Why the effects of aging are detrimental to being the U.S. president.
- As there's a minimum age, there should be a maximum one.
- Aging causes decline in numerous cognitive skills as shown in numerous studies.
- Older candidates are less likely to support new ideas, technologies and societal changes.
When the president gets his primary information from talking heads on cable TV rather than intelligence briefings, we have a problem.
Until now, the relationship of the President of the United States to the TV had been predictable. The President made news, and satirists made fun of the President. The President did not watch the satirists because he had, um, more important things to do. Well, life comes at you fast. Today, perhaps the most reliable way to communicate with the President is to appear on a cable news show. The poor quality of these programs — especially their habit of featuring unqualified opinion in the interest of balanced reporting — has made maintaining an informed national conversation very difficult. And that was before the President was citing Joe Schmucko from Illinois! Adam Mansbach's most recent book (co-authored with Dave Barry and Alan Zweibel) is For This We Left Egypt?.
Bill Nye, CEO of The Planetary Society, offers an important 5-point plan for President Trump on space exploration and NASA's budget.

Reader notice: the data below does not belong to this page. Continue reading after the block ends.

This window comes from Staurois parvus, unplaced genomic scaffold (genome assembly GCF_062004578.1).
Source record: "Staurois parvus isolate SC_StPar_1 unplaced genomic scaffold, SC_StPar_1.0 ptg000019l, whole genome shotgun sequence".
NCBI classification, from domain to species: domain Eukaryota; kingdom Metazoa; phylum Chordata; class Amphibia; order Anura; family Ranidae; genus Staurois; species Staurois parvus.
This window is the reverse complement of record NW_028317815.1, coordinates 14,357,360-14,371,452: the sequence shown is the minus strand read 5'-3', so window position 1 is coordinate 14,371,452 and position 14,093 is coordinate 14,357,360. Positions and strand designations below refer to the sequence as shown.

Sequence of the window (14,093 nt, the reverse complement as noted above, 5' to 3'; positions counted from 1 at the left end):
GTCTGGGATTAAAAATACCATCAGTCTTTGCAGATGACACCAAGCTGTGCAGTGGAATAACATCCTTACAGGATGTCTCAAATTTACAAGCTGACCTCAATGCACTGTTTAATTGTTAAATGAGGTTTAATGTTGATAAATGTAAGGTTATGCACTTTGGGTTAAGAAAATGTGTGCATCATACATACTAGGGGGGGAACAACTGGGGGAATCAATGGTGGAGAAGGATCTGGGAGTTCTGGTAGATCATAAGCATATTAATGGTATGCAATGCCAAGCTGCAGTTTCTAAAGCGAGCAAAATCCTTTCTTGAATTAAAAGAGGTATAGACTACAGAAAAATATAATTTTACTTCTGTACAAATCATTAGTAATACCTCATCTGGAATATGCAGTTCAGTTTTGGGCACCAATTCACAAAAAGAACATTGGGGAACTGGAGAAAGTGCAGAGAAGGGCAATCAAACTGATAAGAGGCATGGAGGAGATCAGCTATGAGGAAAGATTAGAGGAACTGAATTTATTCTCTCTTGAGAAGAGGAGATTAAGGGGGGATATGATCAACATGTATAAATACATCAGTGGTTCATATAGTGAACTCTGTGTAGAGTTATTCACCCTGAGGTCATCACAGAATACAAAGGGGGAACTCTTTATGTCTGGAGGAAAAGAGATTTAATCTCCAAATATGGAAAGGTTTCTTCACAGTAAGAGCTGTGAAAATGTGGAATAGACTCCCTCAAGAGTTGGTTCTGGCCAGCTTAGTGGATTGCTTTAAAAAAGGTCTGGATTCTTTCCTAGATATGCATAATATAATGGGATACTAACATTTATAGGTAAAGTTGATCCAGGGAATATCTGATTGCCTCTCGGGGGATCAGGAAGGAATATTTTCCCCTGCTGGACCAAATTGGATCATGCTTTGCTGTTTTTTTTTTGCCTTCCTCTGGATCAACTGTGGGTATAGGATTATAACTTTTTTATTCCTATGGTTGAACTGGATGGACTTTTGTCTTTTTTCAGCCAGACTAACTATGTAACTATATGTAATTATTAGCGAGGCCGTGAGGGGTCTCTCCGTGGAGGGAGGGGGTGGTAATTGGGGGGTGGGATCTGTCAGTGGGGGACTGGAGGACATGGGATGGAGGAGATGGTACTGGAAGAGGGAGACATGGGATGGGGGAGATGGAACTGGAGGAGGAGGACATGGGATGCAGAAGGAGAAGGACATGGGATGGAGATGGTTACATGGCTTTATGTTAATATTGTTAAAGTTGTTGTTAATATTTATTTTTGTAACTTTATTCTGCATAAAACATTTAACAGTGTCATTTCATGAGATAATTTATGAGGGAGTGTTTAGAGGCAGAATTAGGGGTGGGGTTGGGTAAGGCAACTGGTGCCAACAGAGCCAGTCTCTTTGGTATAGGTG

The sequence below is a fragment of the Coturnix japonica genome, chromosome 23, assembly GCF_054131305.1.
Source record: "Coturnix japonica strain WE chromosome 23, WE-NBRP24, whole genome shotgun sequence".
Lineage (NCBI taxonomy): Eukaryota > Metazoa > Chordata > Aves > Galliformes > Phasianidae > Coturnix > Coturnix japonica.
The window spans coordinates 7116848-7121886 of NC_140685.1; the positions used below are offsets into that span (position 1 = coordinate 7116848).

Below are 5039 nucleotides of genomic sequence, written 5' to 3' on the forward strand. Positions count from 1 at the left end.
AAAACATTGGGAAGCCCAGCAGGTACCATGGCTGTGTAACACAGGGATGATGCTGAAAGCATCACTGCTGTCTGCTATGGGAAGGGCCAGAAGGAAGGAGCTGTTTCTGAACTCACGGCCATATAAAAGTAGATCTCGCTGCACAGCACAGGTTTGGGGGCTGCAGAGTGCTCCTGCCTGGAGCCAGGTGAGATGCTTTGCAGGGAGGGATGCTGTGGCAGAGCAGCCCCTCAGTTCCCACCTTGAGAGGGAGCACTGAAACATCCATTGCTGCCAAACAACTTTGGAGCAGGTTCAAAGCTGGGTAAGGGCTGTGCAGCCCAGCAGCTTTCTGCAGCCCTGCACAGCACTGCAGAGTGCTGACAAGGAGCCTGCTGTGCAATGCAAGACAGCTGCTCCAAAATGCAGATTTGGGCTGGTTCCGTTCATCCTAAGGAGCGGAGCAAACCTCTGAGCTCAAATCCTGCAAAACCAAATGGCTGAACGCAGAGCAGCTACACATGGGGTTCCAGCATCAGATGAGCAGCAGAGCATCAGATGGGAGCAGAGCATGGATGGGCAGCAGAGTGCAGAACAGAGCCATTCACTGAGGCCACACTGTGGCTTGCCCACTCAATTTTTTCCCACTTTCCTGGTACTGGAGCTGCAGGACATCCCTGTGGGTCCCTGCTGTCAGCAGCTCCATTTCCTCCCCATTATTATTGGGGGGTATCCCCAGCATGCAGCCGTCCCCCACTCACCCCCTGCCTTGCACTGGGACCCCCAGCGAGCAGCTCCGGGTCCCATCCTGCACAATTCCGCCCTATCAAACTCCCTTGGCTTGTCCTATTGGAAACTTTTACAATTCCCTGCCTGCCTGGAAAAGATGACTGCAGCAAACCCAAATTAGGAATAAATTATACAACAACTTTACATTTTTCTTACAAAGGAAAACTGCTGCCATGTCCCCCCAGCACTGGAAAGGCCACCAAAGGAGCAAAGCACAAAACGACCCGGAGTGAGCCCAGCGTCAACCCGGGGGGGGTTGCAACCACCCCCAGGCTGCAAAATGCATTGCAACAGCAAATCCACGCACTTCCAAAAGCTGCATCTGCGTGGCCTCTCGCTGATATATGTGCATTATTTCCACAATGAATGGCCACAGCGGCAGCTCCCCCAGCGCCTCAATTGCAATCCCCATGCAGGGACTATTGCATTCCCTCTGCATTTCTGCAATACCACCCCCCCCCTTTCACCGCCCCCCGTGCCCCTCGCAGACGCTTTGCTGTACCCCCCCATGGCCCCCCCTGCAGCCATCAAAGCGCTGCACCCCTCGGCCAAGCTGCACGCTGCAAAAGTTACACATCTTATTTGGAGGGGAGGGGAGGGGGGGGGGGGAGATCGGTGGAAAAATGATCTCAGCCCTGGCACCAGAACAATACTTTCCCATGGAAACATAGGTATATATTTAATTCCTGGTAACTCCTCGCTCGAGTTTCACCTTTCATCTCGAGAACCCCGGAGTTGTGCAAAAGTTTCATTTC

As the CEO of The Planetary Society, Bill Nye has written an open letter to President Trump, highlighting the need for prioritizing space research, and for supporting NASA's space exploration efforts in particular. Bill Nye offers the president a comprehensive five-point plan for steering NASA's objectives and orientation during his tenure:
What if the vision wasn't just to have politicians who are science literate, but actual scientists running the joint – would it be any better than it is now?
Politicians aren’t too popular, and yet we keep voting them into the top offices. Would the world be a better place if it were run by scientists and engineers? As an engineer himself, having spent his career in the company of rocket scientists and Nobel laureates, Bill Nye has a firm answer to this week’s question. Nye's most recent book is Unstoppable: Harnessing Science to Change the World.
America has a split personality, and the country it wants to be is constantly being foiled by the country that it is. In an ideal world, says Jelani Cobb, there is a way of using power that does not entail the oppression and exploitation of other people. But how do we get there?
America operates on two kinds of power: moral authority – through which citizens and members of the international community invest in the United States’ message of a better future – and military might – the stark opposite of morality, whereby presidents overreach their authority and breach sovereign territory to meet their own objectives. Barack Obama represented the tension between these ideals, espousing morality in speech while engaging the US’s military might in action. The country America wants to be is constantly being foiled by the country that America is. Journalist Jelani Cobbs asks: can America have it both ways? Is it noble to try, or merely hypocritical? Jelani Cobb is a staff writer at The New Yorker. His latest book is The Substance of Hope: Barack Obama and the Paradox of Progress.